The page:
As far as delivering a werewolf action frenzy goes, it succeeds.
If you’re like me you can’t get enough Halloween content. We only get one month to go all in with horror so you might as well pack it in when you can. From vampires to zombies there’s so much to enjoy, but one specific monster never seems to get enough airtime. That monster is of course the werewolf who has a couple films, a few precious comics, and not a whole lot else. Enter new Kickstarter comic Packs of the Lowcountry available to support on Kickstarter right now.
So what’s it about?
The official summary reads:
From writer John Dudley, artist Don Cardenas and colorist Mark Dale (with Kelly Fitzpatrick), ‘Packs’ takes place 16 years after the world was overrun by nightmarish creatures. Only one fortified city is known to be free of the Invaders. But a rumor of a 2nd city in South Carolina’s lowcountry sends a team deep into enemy territory. This crew of investigators is tired of running from their demons. But there is is more to fear from this mission than they realize. Join them in a story about taking confident steps forward despite living in a monstrous world that encourages anything but assurances.
Why does this matter?
Kickstarter is an incredibly reliable place to get comic book content that’s a bit different. Creator-owned without pesky editors in the way, it’s a way for readers to get something direct from the imagination of creators we’ll be seeing more of in the future. This story is a post apocalyptic one that weaves in demented scientists, werewolves, and big story ideas.
Fine, you have my attention. What’s good about it?
He’s a crazy character.
John Dudley and Don Cardenas open this book outside a wall. A woman is rushing to save herself from something in the woods, but they can’t risk saving her, however safe it seems. Enter sharp teeth and big sound effects as she’s torn apart. This graphic novel is all about a world where society has crumbled and the only thing that makes sense is that monsters need a good killing. The protagonist is named Bastion, a 20 something male who was alive when the monster takeover began. Bastion is tough on the exterior but has some issues about managing his fear as he goes into the field on a mission that’s life or death. Along the way he befriends a cooky and somewhat crazy scientist, fellow soldiers who have stayed alive due to some amazing powers, and new revelations as he himself becomes a monster too.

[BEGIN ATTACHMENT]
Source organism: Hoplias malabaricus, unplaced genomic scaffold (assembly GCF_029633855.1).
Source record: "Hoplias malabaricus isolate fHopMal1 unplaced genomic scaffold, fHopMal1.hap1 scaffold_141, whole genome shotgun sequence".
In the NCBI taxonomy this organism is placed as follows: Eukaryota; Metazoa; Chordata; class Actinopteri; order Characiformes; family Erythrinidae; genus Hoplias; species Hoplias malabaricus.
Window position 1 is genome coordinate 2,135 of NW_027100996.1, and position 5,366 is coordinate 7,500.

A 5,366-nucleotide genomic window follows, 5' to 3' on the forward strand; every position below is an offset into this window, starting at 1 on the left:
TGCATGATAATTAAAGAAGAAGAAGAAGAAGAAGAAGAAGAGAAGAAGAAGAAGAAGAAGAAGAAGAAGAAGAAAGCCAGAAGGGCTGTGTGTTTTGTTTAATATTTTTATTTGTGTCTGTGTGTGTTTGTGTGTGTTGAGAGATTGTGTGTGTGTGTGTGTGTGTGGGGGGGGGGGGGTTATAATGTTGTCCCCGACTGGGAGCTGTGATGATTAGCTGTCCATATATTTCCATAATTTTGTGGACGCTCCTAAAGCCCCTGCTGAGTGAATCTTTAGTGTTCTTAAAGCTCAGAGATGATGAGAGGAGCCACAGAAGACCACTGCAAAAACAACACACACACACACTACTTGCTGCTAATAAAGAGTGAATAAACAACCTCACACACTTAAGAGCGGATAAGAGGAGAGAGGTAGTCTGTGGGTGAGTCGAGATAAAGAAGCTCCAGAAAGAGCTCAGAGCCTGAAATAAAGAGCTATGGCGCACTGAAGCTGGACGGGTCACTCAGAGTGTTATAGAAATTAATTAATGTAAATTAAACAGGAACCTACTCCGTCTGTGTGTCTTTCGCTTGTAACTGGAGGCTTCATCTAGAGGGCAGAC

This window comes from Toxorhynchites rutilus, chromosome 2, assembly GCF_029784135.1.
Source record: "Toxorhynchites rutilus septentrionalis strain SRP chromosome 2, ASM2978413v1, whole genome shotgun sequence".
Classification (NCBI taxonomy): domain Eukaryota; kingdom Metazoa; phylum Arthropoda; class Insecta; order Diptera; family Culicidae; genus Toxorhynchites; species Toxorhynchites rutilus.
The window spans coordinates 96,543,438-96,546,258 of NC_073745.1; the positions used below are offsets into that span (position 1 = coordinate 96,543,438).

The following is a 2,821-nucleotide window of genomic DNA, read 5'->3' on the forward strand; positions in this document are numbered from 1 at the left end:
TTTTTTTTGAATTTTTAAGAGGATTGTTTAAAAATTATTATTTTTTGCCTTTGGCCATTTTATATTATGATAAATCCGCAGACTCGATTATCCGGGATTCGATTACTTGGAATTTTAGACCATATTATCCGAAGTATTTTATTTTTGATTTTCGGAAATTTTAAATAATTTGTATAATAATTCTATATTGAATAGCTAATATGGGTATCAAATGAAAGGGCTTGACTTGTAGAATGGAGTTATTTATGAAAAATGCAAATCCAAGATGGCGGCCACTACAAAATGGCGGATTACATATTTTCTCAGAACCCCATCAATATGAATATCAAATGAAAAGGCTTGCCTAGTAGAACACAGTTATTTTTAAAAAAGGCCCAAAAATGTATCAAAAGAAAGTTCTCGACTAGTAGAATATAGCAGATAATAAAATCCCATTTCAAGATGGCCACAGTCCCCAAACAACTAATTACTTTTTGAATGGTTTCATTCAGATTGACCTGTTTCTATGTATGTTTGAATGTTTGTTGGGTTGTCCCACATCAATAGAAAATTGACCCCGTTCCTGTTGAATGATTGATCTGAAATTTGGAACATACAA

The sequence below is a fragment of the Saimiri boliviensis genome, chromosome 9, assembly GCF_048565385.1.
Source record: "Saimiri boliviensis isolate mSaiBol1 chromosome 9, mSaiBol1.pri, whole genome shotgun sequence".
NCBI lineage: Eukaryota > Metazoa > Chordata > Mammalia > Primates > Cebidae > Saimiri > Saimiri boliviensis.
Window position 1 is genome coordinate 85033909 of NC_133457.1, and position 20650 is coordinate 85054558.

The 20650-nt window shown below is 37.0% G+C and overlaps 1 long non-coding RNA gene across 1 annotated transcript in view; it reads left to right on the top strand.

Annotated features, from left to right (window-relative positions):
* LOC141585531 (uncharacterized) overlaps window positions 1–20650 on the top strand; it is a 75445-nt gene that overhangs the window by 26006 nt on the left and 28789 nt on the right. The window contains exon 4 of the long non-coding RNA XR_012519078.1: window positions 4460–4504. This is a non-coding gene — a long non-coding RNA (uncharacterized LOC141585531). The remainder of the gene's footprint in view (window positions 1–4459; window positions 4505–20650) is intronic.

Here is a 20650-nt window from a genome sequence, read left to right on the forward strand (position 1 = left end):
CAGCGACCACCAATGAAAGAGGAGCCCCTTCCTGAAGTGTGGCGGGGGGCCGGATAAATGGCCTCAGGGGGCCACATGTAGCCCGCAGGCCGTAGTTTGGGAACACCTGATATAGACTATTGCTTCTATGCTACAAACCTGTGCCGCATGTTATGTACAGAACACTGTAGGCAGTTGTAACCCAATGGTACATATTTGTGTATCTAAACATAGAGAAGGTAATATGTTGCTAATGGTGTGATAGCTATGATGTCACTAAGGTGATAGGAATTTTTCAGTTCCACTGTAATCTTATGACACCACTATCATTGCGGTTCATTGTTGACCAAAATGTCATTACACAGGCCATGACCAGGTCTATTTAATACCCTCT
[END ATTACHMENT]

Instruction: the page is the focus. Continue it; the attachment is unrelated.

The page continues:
This is one of those serial stories that’s entertaining because it slowly reveals new details, drops some big twists, and keeps the pacing moving. The big monster attack, for instance, is slowly revealed through flashbacks which slowly reveal a better understanding of what was lost. You can tell Dudley has a strong influence from superhero comics, specifically X-Men. By the end of the graphic novel, there’s a team of sorts created, which ends up making this entire book an origin story as characters join forces, gain new abilities, and learn to work together. That gives the book a good backbone as it works towards its finish and I was never quite sure what would happen next.
The art can be very good in this book too. There’s plenty of gore so horror fans should rest easy reading this one. There’s great detail when it comes to trees and environments throughout and there are some dynamic pages (like the one below) that take chances. There’s also a good amount of detail and while the art can be rough around the edges it’s nice to see time spent developing the world. Take for instance a monster brain with tubes and vials popping out of it. The thing is gnarly looking and adds a Reanimator vibe to the scene. In another there’s a well designed escape vehicle that adds a ’90s brand of cool to the story.
It can’t be perfect can it?
As I said before, the art is sometimes unfinished looking and can feel amateurish. It’s never a deal breaker, but I was left underwhelmed here and there throughout reading this book. The color and style of the book also seems to start with a straight horror vibe but goes all in with the superhero stuff by the end. It never quite jells together.
The same can be said for the story which, again, starts off with a hard horror vibe, but gravitates towards superhero action by the end. Obviously, there are horror vibes when monsters are running around who need smiting, but the way it’s drawn and told this is totally a superhero comic at its core.
The story, while it’s filled with surprises and seems to have a strong direction, can drag for portions. It’s particularly slow during a sequence where Bastion is sick after being bitten by a werewolf. Knowing how werewolves work the comic seemed to drag out the big reveal of his transformation.
Is It Good?
Overall I dug the story, as it kept the reader guessing and always seemed to have a good panel of art or big splash. Its identity is in question though and you’ll never quite grasp what it’s trying to do as it’s a bit all over the place. The art can also be rough around the edges, but as far as delivering a werewolf action frenzy goes, it succeeds.